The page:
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  • Nov 28, 2014
  • Updated: 1:58am
Malaysia Airlines flight 370
NewsChina
Flight MH370

Chinese satellites deployed in search for missing Malaysia Airlines jet as Cathay crew 'spot debris'

Defence ministry will redeploy 10 satellites; crew on Cathay Pacific flight to Kuala Lumpur spot debris floating off southeast Vietnam

PUBLISHED : Monday, 10 March, 2014, 11:55pm
UPDATED : Tuesday, 11 March, 2014, 5:35pm
 

Poll

  • Mid-air disintegration: 29%
  • Hijacking: 24%
  • Bombing: 26%
  • Others: 21%
11 Mar 2014
  • Mid-air disintegration
  • Hijacking
  • Bombing
  • Others
Total number of votes recorded: 1,024

China's defence ministry will redeploy 10 satellites to join the hunt for the Malaysia Airlines jet that disappeared on Saturday with 239 people on board after three days of fruitless searching.

As the Malaysian authorities announced they were doubling the size of the search area, Hong Kong's Civil Aviation Department said it had received a report from the crew of a Cathay Pacific plane flying from Hong Kong to Kuala Lumpur at about 3pm that debris was spotted near Vung Tau, off southeast Vietnam.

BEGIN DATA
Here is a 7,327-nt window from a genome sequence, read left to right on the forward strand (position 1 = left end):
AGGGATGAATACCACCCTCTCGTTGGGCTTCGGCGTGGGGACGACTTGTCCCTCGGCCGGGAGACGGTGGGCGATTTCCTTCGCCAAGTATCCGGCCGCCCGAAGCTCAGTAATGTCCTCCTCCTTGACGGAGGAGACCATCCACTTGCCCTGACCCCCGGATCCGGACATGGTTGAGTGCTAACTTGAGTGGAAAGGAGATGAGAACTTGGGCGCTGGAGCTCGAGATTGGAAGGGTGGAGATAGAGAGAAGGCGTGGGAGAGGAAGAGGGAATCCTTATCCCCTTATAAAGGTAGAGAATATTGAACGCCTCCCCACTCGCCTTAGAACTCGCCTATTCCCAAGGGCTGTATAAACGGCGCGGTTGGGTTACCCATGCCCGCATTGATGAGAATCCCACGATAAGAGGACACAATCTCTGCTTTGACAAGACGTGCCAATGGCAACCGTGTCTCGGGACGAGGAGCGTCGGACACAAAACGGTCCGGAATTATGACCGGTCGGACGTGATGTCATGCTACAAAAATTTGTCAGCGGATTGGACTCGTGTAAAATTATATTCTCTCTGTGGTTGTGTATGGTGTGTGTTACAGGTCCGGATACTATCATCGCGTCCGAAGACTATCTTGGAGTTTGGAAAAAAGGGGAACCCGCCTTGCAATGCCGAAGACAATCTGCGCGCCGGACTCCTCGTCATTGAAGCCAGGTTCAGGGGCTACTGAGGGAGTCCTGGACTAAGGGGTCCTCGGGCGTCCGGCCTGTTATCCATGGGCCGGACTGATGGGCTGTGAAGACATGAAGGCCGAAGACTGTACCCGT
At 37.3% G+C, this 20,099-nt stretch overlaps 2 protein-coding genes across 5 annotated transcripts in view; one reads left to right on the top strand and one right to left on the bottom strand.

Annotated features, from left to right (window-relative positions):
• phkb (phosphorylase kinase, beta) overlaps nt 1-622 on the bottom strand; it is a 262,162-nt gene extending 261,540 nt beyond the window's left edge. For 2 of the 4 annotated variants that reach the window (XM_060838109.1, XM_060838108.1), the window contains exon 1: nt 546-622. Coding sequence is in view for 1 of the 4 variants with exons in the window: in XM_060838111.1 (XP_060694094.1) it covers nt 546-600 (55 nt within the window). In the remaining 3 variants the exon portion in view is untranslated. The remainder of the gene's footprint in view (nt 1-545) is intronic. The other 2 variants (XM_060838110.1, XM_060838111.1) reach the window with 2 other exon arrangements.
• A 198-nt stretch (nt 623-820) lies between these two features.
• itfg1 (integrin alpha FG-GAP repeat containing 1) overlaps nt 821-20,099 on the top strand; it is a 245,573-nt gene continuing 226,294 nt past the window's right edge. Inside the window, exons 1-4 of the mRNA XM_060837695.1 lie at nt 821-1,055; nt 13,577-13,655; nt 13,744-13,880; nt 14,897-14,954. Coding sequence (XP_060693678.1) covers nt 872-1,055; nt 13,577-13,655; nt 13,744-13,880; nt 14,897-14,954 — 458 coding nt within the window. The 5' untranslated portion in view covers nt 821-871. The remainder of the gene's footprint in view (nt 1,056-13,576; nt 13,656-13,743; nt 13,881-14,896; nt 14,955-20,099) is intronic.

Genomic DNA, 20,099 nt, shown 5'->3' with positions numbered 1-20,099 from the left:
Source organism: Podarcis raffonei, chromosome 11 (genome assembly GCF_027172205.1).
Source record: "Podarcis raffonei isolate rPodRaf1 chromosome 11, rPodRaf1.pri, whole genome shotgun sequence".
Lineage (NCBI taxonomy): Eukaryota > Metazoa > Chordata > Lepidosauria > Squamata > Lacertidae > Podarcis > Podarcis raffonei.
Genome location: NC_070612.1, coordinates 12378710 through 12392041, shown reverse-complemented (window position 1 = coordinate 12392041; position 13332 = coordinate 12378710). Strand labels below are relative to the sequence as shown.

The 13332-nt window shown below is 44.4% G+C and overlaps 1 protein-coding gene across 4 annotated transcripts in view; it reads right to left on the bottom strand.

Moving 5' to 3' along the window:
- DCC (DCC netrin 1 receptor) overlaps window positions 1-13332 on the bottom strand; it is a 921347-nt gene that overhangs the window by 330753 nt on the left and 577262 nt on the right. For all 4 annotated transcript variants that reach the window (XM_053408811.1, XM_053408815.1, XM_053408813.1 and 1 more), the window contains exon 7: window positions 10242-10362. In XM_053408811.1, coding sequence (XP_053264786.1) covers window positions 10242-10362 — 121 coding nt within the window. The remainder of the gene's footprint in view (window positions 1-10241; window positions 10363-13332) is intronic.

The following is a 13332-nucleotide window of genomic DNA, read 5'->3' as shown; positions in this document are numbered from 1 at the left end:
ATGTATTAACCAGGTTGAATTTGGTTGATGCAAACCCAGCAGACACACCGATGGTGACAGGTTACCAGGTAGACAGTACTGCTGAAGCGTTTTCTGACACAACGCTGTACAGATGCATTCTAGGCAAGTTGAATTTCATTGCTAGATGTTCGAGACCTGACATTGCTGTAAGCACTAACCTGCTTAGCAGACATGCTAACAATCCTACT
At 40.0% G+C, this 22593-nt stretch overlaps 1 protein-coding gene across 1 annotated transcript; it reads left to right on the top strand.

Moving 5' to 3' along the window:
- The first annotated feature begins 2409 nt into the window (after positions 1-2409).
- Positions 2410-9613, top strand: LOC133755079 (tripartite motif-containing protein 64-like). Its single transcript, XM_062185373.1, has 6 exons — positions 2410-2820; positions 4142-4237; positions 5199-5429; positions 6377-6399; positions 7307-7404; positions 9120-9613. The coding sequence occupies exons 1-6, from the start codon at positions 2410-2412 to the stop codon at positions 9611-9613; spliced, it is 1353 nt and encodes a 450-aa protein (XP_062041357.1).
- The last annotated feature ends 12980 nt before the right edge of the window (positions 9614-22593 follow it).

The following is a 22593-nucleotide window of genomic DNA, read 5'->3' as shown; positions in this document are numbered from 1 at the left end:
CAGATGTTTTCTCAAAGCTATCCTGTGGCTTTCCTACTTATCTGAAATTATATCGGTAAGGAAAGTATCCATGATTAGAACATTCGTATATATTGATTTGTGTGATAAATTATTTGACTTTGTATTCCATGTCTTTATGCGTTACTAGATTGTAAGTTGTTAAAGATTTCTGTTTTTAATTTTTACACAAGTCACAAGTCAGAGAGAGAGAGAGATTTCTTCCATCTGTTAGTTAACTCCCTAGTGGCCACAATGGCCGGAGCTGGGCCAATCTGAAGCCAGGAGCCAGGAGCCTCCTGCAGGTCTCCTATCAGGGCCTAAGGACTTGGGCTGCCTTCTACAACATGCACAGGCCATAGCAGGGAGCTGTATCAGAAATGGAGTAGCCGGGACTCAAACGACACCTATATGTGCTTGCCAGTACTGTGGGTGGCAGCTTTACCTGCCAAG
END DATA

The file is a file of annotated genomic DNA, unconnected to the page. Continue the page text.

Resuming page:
The department said it had notified its counterparts in Vietnam, Malaysia and Hainan .

[Payment is not] compensation but a special condolence payment
MALAYSIA AIRLINES

But the location of the debris does not match the path expected to have been taken by Malaysia Airlines flight MH370, which should have flown over Ho Chi Minh City. The location supplied to the Civil Aviation Department was more than 125 kilometres southeast of the original flight path.

The satellite control centre in Xian will relieve the satellites of other tasks to step up weather monitoring, communication and search operations in the area where the plane disappeared, the ministry said.

Beijing said it would expand the search and called for Malaysia to strengthen its efforts. This followed several false leads from the sighting of debris and oil slicks thought to have come from the plane, which vanished en route to Beijing.